Last month, an artificial intelligence agent defeated human F-16 pilots in a Defense Advanced Research Projects Agency challenge, reigniting discussions about lethal AI and whether it can be trusted. Allies, non-government organizations, and even the U.S. Defense Department have weighed in on whether AI systems can be trusted. But why is the U.S. military worried about trusting algorithms when it does not even trust its AI developers? Any organization's adoption of AI and machine learning requires three technical tools: usable digital data that machine learning algorithms learn from, computational capabilities to power the learning process, and the development environment that engineers use to code. However, the military's precious few uniformed data scientists, machine learning engineers, and data engineers who create AI-enabled applications are currently hamstrung by a lack of access to these tools.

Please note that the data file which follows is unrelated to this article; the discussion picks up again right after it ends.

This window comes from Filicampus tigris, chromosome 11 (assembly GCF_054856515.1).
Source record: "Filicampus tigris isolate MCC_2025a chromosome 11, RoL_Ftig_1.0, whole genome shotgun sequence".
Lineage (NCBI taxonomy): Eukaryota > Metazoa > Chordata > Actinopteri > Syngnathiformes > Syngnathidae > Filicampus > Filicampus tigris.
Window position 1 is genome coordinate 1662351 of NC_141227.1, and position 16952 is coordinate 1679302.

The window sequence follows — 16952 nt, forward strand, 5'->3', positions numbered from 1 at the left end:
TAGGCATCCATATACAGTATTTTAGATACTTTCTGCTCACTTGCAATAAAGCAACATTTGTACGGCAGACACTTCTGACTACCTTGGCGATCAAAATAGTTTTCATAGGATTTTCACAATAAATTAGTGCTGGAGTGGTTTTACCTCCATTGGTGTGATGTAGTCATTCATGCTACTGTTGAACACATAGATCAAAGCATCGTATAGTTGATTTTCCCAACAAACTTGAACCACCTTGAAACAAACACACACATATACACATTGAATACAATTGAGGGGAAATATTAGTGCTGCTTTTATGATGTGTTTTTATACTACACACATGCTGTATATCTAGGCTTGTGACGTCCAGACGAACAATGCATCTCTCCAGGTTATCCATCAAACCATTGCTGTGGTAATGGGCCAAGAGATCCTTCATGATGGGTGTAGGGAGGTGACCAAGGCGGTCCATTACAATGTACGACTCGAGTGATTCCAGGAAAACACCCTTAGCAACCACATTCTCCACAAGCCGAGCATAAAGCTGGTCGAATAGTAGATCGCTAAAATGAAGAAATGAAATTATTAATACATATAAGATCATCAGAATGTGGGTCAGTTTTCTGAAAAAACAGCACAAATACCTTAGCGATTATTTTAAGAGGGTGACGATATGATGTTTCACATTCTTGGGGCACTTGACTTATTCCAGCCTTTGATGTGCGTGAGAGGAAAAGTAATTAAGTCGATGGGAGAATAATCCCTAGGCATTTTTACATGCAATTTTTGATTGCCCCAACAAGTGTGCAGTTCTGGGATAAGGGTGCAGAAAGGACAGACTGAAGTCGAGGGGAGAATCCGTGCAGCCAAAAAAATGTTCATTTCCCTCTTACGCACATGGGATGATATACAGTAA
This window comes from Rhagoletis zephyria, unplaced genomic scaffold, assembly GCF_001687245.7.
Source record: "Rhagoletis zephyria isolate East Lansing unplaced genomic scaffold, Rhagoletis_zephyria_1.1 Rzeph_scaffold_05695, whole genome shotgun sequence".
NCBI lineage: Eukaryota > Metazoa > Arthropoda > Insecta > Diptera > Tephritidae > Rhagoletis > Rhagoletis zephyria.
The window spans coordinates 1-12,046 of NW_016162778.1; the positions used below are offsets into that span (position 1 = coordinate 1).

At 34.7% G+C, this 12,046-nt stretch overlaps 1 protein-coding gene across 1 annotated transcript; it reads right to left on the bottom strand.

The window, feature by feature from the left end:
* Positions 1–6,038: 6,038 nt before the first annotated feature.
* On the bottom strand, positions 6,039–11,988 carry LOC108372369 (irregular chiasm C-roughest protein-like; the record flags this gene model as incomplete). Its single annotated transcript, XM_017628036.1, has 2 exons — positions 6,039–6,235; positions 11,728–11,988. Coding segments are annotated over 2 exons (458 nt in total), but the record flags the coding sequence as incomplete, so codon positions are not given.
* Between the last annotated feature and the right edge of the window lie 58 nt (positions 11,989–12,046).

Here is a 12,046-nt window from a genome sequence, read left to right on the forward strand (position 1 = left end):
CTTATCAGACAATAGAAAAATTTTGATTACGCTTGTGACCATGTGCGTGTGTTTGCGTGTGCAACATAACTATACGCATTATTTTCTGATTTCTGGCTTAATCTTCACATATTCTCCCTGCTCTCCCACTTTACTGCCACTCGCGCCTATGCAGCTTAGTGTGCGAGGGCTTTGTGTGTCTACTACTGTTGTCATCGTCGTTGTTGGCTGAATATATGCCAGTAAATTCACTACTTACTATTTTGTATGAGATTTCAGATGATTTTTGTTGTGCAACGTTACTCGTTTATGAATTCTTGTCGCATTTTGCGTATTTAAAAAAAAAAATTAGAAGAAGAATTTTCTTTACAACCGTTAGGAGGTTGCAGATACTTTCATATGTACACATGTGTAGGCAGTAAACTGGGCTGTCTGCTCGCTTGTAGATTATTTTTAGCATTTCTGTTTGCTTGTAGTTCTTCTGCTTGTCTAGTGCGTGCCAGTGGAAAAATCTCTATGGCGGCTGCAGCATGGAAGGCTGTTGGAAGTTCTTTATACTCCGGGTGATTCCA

Oct-18-2020, 02:30:19 GMT